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Dawson v. Zatechy

United States District Court, S.D. Indiana, Indianapolis Division

March 27, 2018

LYMAN DAWSON, Petitioner,
v.
DUSHAN ZATECHY, Respondent.

          ORDER DENYING PETITION FOR WRIT OF HABEAS CORPUS AND DIRECTING ENTRY OF FINAL JUDGMENT

          Hon. William T. Lawrence, Judge United States District Court

         The petition of Lyman Dawson for a writ of habeas corpus challenges a prison disciplinary proceeding identified as No. ISR 16-06-0032. For the reasons explained in this Order, Mr. Dawson's habeas petition must be denied.

         A. Overview

         Prisoners in Indiana custody may not be deprived of good-time credits, Cochran v. Buss, 381 F.3d 637, 639 (7th Cir. 2004) (per curiam), or of credit-earning class, Montgomery v. Anderson, 262 F.3d 641, 644-45 (7th Cir. 2001), without due process. The due process requirement is satisfied with the issuance of advance written notice of the charges, a limited opportunity to present evidence to an impartial decision-maker, a written statement articulating the reasons for the disciplinary action and the evidence justifying it, and “some evidence in the record” to support the finding of guilt. Superintendent, Mass. Corr. Inst. v. Hill, 472 U.S. 445, 454 (1985); Wolff v. McDonnell, 418 U.S. 539, 570-71 (1974); Piggie v. Cotton, 344 F.3d 674, 677 (7th Cir. 2003); Webb v. Anderson, 224 F.3d 649, 652 (7th Cir. 2000).

         B. The Disciplinary Proceeding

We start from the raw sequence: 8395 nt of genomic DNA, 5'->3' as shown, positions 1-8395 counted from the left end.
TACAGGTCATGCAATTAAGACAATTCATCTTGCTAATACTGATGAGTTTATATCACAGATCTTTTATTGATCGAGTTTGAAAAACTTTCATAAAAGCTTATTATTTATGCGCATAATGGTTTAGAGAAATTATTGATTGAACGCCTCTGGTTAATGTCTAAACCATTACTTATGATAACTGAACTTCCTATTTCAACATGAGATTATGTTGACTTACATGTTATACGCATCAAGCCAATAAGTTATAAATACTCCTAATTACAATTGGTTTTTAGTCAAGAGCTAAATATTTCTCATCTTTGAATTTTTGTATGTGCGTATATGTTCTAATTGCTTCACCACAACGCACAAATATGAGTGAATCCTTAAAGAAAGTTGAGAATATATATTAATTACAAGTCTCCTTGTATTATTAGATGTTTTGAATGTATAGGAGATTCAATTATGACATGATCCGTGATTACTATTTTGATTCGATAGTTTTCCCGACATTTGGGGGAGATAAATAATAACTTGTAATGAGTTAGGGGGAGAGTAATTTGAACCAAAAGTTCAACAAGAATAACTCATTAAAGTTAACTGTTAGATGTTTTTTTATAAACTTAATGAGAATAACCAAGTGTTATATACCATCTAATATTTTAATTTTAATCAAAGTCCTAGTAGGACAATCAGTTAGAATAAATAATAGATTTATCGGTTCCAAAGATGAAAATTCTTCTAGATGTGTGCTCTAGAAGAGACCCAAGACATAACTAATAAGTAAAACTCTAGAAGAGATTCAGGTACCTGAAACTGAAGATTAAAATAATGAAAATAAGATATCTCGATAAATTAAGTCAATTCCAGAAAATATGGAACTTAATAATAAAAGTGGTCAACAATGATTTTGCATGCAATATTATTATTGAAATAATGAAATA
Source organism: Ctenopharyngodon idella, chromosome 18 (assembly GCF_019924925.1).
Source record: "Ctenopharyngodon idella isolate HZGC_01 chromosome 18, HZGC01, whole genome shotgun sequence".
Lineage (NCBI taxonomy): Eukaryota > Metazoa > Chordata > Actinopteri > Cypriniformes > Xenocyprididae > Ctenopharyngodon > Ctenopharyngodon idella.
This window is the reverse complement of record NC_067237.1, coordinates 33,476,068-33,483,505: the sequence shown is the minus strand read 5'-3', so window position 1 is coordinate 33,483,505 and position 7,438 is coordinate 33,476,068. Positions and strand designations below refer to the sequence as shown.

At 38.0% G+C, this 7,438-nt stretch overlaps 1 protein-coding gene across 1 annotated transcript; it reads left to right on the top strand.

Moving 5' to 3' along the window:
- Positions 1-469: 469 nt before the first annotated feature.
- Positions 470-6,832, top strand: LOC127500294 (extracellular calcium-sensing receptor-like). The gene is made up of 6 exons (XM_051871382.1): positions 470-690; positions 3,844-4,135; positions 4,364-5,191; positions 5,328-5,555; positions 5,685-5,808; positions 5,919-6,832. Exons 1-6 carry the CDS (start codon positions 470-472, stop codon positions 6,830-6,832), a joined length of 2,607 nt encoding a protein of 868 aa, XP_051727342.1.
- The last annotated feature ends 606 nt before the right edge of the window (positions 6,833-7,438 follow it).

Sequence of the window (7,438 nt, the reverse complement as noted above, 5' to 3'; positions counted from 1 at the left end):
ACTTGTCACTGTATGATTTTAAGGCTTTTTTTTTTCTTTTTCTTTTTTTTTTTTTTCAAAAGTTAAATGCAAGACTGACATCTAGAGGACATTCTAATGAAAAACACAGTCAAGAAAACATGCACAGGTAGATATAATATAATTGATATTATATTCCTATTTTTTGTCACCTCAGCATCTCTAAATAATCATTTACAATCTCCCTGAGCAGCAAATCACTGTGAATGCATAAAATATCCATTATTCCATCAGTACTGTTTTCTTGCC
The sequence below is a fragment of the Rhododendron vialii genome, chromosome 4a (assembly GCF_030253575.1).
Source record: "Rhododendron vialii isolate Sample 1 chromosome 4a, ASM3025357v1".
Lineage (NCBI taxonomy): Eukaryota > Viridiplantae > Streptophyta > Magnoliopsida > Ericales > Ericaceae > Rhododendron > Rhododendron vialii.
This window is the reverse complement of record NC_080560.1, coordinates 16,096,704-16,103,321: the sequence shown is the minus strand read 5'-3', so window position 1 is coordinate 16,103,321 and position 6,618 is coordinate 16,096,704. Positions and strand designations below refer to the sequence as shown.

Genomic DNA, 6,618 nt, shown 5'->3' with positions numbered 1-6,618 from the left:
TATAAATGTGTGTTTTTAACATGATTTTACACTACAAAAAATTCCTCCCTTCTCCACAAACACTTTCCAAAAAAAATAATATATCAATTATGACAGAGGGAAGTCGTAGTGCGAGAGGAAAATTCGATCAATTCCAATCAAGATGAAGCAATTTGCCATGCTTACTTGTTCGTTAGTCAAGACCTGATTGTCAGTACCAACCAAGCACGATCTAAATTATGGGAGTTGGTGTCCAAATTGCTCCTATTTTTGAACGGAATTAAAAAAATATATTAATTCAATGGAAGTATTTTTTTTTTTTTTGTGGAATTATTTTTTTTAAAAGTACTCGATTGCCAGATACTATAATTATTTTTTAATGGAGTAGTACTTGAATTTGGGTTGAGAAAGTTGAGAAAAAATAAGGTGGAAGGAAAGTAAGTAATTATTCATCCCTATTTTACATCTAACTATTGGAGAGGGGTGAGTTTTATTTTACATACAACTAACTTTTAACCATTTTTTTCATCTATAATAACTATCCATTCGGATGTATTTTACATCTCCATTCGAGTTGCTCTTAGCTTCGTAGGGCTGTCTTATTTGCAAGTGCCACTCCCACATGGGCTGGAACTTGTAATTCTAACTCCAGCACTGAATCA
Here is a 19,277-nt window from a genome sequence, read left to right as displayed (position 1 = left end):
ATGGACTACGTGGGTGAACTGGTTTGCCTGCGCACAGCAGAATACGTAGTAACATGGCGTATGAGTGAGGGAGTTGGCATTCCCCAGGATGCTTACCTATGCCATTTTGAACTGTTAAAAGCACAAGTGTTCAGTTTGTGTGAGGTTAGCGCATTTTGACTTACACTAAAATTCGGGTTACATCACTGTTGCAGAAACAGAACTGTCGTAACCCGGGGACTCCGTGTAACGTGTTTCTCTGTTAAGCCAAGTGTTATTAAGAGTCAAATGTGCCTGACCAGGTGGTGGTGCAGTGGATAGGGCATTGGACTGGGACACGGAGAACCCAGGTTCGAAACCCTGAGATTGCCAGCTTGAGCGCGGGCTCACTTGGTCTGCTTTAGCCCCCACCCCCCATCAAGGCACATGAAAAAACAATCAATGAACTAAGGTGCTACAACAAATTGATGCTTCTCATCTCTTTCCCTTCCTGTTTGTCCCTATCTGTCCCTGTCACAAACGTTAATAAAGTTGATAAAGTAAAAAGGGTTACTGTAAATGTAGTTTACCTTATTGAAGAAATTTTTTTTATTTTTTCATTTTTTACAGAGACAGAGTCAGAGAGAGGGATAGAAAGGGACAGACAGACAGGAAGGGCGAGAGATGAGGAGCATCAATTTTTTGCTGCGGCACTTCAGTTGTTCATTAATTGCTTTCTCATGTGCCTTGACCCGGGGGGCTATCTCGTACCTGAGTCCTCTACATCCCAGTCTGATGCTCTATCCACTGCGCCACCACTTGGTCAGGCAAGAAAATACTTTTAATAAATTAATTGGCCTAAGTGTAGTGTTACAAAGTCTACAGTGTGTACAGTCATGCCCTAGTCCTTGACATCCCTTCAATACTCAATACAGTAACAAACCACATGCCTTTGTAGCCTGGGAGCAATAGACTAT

On June 7, 2016, Investigator D. Wilson wrote a Conduct Report charging Mr. Dawson with B-209, impairment of surveillance. Dkt. No. 8-9. The Conduct Report states:

On 06/07/2016, at approximately 12:55 PM, I, Investigator D. Wilson, was reviewing video footage observed Offender Wesley Willis #207998 give Offender Lyman Dawson #150147 (range detail) something through the cuff port. Offender Lyman then took this and put it over the camera on the 6B range blocking the surveillance.
Maintenance workers went over to HCH [to] clean the camera and notified me that the camera was destroyed beyond repair.

Dkt. No. 8-9.

         Mr. Dawson was notified of the charge on June 10, 2016, when he received the Screening Report. Dkt. No. 8-17. He pleaded not guilty to the charge, requested a lay advocate, and did not wish to call any witnesses. Id. He requested to review the video evidence - “I want the actual physical camera to be viewed, I did not destroy it.” Id. The disciplinary hearing board determined that allowing the offender to view the video recorded evidence would jeopardize the safety and security of the facility, so a summary of the video recording was prepared. Dkt. No. 8-19. The video summary stated, “the video was reviewed. The video showed that the conduct report was accurate. Offender is guilty in destruction of camera surveillance.” Id. (capitalization modified). The Court reviewed the video, which was submitted ex parte. The video shows Mr. Dawson peering suspiciously up at the camera, going to an offender's cell and retrieving an unknown object, returning to the camera, and defacing and damaging the camera cover. Dkt. No. 12 (ex parte).